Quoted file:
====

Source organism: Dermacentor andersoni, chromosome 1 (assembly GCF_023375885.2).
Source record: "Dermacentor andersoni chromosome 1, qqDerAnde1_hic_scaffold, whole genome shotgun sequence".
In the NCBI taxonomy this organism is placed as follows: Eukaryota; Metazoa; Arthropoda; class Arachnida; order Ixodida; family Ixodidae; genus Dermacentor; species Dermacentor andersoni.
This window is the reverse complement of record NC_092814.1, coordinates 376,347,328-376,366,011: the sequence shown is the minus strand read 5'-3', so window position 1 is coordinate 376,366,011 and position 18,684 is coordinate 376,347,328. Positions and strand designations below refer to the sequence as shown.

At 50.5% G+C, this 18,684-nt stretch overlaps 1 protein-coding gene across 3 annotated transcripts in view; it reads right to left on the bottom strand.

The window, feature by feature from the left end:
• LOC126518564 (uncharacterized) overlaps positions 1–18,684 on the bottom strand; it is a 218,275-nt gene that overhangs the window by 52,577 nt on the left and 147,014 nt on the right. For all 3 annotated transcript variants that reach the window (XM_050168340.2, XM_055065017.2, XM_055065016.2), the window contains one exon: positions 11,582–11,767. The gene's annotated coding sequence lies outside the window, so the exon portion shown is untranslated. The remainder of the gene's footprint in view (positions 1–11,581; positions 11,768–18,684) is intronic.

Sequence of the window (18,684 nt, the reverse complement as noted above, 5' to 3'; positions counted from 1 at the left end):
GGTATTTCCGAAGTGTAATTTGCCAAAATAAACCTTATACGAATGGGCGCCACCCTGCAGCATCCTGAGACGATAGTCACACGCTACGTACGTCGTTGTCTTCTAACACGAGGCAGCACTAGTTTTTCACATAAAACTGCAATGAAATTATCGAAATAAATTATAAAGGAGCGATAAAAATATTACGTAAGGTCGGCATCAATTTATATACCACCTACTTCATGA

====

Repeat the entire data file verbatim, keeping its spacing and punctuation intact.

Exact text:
Source organism: Dermacentor andersoni, chromosome 1 (assembly GCF_023375885.2).
Source record: "Dermacentor andersoni chromosome 1, qqDerAnde1_hic_scaffold, whole genome shotgun sequence".
In the NCBI taxonomy this organism is placed as follows: Eukaryota; Metazoa; Arthropoda; class Arachnida; order Ixodida; family Ixodidae; genus Dermacentor; species Dermacentor andersoni.
This window is the reverse complement of record NC_092814.1, coordinates 376,347,328-376,366,011: the sequence shown is the minus strand read 5'-3', so window position 1 is coordinate 376,366,011 and position 18,684 is coordinate 376,347,328. Positions and strand designations below refer to the sequence as shown.

At 50.5% G+C, this 18,684-nt stretch overlaps 1 protein-coding gene across 3 annotated transcripts in view; it reads right to left on the bottom strand.

The window, feature by feature from the left end:
• LOC126518564 (uncharacterized) overlaps positions 1–18,684 on the bottom strand; it is a 218,275-nt gene that overhangs the window by 52,577 nt on the left and 147,014 nt on the right. For all 3 annotated transcript variants that reach the window (XM_050168340.2, XM_055065017.2, XM_055065016.2), the window contains one exon: positions 11,582–11,767. The gene's annotated coding sequence lies outside the window, so the exon portion shown is untranslated. The remainder of the gene's footprint in view (positions 1–11,581; positions 11,768–18,684) is intronic.

Sequence of the window (18,684 nt, the reverse complement as noted above, 5' to 3'; positions counted from 1 at the left end):
GGTATTTCCGAAGTGTAATTTGCCAAAATAAACCTTATACGAATGGGCGCCACCCTGCAGCATCCTGAGACGATAGTCACACGCTACGTACGTCGTTGTCTTCTAACACGAGGCAGCACTAGTTTTTCACATAAAACTGCAATGAAATTATCGAAATAAATTATAAAGGAGCGATAAAAATATTACGTAAGGTCGGCATCAATTTATATACCACCTACTTCATGA